Few cars ever park on our street as everyone has their own off-street parking, & on the first day of snowfall virtually everyone decided not to try to leave the hill but just took the day off, so that instead of car-tracks in the snow we ended up with sled-tracks & ski-tracks, though by day two some people put on chains just to get down from the hill.
The roadside tree is a Turkish Hazel, & if you visit the Turkish Hazel link, you will see another snowy-day photo from a couple years earlier, as viewed from the street. The tree inside the fence is a sweet cherry, & the twiggy stems in the lower left hand corner are from a large Diablo Ninebark.
The flagstone path shown facing east through a shade-garden is not pictured on the same day after the same snowstorm, but a week earlier after a much lighter snow flurry.
The main plants visible on the left of this pic are an ultra-hardy evergreen Japanese Aucuba & a young Tree Fern, the snow not reaching them because of a large overhanging eave. The Tree Fern is not entirely cold-hardy for our zone but has done fine for several years, though come spring some winter-damaged fronds will need to be removed.
The main shrub visible on the right is an Oakleaf Hydrangea which though nominally deciduous behaves as a winter evergreen in our garden, there being extravagant behavior in their variety from strain to strain & condition to condition.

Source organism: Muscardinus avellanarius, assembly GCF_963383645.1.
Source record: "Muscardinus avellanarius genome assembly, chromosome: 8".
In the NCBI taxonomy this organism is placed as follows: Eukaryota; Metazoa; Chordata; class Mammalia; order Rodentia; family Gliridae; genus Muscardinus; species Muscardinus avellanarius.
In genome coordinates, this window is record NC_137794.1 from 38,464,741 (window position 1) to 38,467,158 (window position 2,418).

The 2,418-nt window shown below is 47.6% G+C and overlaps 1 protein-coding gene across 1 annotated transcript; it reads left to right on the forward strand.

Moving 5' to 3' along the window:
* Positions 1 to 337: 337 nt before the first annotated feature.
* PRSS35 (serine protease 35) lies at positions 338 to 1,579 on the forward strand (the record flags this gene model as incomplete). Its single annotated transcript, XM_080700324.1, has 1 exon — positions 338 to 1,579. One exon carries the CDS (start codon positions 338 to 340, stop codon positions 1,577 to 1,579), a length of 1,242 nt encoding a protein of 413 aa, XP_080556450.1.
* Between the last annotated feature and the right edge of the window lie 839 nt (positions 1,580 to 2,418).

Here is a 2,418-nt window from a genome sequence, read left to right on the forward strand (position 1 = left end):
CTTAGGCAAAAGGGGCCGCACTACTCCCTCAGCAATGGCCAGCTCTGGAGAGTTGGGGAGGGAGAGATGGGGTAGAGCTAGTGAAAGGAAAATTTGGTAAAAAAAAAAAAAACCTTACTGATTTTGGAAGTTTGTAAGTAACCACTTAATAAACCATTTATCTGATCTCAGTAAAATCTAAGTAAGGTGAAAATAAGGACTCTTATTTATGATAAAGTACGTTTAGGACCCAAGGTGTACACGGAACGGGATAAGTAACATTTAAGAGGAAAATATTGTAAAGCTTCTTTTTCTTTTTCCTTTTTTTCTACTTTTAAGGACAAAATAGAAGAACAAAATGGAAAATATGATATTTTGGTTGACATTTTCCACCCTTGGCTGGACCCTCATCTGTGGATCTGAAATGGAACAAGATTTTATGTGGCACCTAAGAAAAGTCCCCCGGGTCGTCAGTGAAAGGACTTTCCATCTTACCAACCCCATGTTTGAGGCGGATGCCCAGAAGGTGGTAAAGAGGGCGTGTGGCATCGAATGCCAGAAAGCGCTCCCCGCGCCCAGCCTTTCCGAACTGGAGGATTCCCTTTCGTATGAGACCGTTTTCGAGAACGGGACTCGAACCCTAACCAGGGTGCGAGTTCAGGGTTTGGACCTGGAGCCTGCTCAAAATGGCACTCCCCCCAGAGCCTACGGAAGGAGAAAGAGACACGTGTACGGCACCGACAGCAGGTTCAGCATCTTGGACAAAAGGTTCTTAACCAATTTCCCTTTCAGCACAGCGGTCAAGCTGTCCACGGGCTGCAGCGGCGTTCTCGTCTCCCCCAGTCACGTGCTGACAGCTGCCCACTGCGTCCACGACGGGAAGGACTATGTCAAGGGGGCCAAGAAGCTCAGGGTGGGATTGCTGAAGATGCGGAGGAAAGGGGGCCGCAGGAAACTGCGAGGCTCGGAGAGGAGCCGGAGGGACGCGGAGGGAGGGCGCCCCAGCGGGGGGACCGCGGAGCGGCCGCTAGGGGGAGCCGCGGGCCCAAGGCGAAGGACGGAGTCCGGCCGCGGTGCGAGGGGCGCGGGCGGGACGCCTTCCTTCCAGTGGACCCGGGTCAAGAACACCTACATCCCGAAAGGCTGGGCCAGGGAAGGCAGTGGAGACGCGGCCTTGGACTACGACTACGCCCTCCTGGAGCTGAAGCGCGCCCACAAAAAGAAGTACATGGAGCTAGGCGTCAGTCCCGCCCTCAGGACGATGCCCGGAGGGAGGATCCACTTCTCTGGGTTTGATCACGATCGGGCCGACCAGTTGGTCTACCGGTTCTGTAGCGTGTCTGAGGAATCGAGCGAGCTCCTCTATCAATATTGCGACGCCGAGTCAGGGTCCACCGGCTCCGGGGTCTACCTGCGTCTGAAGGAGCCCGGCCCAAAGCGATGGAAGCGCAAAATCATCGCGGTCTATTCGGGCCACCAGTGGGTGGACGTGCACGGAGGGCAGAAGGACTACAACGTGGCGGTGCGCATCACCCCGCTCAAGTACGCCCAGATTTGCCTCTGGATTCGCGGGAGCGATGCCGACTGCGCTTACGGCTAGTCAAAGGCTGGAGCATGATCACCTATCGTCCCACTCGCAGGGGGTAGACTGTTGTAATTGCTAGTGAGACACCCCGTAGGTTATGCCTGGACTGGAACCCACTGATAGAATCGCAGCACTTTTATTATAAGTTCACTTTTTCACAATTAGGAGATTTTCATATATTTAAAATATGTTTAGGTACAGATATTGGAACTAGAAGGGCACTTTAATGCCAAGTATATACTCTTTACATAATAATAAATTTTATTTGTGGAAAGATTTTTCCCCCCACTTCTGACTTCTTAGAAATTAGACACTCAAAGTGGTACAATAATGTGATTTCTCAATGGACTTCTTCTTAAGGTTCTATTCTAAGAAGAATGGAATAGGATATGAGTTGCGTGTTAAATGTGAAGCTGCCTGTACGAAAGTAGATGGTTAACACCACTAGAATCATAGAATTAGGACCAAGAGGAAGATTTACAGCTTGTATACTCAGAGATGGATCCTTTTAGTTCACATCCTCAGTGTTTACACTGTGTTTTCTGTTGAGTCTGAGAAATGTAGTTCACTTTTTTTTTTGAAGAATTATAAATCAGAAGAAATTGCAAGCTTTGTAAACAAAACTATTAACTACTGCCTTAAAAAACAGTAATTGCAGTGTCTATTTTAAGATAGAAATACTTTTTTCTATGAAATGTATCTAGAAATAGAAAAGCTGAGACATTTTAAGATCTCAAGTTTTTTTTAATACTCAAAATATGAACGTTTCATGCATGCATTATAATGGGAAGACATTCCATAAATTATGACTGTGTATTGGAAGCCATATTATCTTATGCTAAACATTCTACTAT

This is in the main a shade-garden, & many a shade garden dies to the ground in winter with nothing showing, but we've selected enough that is evergreen or has interesting bark to keep it lively even in winter. Much else of winter interest isn't captured in this photo. For instance, the warty bark of the Pacific Elderberry's multi-trunk has melded invisibly against the back fence. A winter-blooming corkscrew hazel stands at the sunny head of this corridor immediately behind where I stood to snap the photo.
Plus there smaller evergreen ferns, hellebores, & winter-blooming cyclamens spice up areas underneath the larger features. Some of the wintergreen shrublets are actually visible at the lower left of the present photo. Such as these make up for the the winter-vanishment of bleeding heart, hosta, corydalis, & such spring ephemerals as trilliums & bloodroot & dogtooth lilies.
Here's another shot of the shade corridor, taken after the actual snowtorm, & showing all the Akebia arbor at the far entrance. This week the flagstones are totally hidden. The wild Pacific Elderberry to the left of the arbor shows a bit better in this picture, as the narrow trunks rise above the six-foot fence & continue upward to the second story of the house.
Also within the shot, there are two espaliered evergreen cameleas still in bloom in January. One is called Showa-no-Sakae clinging to the wall immediately behind the Oakleaf Hydrangea, & its pink blooms can be made out in the photo. Nearer & immediately behind the little tree there is an an evergreen PJM azalea the leaves of which become increasingly plum-colored as winter goes along. The little tree in the right-hand foreground is a dwarf Alpine Fir which grows only about an inch a year.
This page has shown photos from three sides of the house. A separate page is restricted to portraits of Our Back Yard during a Snowy January.